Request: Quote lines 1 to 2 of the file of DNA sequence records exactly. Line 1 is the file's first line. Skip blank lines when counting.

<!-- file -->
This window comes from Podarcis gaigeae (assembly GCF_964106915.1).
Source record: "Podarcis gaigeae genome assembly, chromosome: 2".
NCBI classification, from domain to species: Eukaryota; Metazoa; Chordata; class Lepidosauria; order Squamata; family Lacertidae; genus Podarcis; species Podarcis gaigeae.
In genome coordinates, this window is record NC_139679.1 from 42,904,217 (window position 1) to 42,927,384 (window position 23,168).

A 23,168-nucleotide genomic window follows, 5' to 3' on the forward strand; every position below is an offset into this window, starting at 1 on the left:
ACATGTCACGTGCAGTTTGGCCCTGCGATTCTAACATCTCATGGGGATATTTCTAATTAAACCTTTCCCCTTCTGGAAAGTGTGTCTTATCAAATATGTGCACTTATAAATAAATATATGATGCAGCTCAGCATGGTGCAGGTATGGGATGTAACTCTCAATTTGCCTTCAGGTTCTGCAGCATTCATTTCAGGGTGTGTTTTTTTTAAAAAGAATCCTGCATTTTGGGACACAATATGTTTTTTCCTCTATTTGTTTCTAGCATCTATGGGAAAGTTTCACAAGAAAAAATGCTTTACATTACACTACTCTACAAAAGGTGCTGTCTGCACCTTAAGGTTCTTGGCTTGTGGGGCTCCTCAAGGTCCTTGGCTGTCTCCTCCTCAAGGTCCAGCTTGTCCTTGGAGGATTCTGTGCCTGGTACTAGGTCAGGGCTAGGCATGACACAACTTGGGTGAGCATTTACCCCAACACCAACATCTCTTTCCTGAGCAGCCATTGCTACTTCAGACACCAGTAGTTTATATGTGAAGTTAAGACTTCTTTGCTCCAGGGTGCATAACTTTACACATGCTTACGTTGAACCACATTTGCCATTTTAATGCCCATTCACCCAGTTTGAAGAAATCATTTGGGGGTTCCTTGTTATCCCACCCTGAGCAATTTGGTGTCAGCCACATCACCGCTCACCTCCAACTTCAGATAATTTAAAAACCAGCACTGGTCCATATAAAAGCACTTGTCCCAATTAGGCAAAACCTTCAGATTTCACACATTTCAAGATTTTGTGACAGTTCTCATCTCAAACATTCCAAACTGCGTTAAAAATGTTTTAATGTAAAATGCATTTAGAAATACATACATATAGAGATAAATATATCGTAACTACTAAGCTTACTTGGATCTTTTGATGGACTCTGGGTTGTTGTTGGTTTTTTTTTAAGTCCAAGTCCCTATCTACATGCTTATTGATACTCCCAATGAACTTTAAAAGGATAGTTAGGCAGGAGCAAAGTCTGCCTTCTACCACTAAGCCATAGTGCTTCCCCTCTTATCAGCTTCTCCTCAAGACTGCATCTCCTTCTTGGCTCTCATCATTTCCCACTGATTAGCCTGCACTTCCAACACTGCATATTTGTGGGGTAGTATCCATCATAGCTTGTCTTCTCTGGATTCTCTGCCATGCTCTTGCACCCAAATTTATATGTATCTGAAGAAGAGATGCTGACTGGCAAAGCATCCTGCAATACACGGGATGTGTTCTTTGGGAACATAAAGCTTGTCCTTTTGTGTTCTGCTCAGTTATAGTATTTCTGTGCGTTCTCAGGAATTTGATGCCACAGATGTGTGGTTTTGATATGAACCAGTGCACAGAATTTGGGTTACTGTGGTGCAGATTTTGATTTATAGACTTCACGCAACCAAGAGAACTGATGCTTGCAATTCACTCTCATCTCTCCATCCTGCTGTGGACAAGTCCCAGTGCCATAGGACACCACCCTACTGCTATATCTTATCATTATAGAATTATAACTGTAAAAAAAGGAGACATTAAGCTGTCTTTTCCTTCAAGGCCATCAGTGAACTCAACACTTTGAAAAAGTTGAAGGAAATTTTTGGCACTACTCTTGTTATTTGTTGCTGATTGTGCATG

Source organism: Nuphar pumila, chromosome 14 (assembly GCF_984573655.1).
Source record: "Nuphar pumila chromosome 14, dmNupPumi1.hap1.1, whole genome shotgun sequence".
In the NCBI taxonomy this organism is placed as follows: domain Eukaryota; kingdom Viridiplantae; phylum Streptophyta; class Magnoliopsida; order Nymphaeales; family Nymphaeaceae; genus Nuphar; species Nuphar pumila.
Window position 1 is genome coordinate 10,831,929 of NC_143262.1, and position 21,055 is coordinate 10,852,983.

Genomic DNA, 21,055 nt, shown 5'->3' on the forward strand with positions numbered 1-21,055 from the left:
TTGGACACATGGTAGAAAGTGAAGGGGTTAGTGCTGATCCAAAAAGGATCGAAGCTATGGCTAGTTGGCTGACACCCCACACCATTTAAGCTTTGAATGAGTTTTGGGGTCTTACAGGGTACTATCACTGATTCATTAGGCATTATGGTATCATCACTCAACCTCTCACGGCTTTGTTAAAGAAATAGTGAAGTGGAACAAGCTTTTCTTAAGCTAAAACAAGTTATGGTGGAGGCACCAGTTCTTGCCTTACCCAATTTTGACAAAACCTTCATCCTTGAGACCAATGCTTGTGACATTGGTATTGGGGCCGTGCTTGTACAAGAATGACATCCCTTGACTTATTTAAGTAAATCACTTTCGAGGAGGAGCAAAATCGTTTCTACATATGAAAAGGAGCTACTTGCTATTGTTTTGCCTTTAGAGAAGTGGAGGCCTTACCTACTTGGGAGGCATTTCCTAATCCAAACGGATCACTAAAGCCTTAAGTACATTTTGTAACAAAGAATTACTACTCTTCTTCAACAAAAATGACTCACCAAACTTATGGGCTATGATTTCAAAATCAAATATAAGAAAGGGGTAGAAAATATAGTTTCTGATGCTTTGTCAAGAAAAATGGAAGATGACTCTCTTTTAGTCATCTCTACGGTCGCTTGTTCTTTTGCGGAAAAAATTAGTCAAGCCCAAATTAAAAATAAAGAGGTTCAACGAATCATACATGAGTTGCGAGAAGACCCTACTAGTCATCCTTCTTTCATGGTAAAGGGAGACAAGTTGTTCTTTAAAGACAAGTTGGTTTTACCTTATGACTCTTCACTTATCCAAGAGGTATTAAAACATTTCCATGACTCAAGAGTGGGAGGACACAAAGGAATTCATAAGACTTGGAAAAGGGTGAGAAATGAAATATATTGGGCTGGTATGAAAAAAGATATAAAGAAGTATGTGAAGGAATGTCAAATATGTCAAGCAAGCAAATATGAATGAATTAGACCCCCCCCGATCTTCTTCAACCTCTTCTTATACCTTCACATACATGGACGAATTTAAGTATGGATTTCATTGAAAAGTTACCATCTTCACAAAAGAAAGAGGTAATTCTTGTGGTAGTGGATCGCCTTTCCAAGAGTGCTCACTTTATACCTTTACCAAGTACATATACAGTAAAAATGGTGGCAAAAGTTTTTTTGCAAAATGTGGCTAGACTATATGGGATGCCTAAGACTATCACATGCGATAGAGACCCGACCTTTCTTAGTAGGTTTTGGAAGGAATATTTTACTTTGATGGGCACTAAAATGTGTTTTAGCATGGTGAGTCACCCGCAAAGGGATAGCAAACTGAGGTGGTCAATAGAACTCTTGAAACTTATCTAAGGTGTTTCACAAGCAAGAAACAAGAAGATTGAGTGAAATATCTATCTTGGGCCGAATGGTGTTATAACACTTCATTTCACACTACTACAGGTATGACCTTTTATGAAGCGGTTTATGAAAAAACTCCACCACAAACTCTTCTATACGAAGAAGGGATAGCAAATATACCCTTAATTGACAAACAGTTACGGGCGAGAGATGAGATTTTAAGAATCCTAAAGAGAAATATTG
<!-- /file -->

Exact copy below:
This window comes from Podarcis gaigeae (assembly GCF_964106915.1).
Source record: "Podarcis gaigeae genome assembly, chromosome: 2".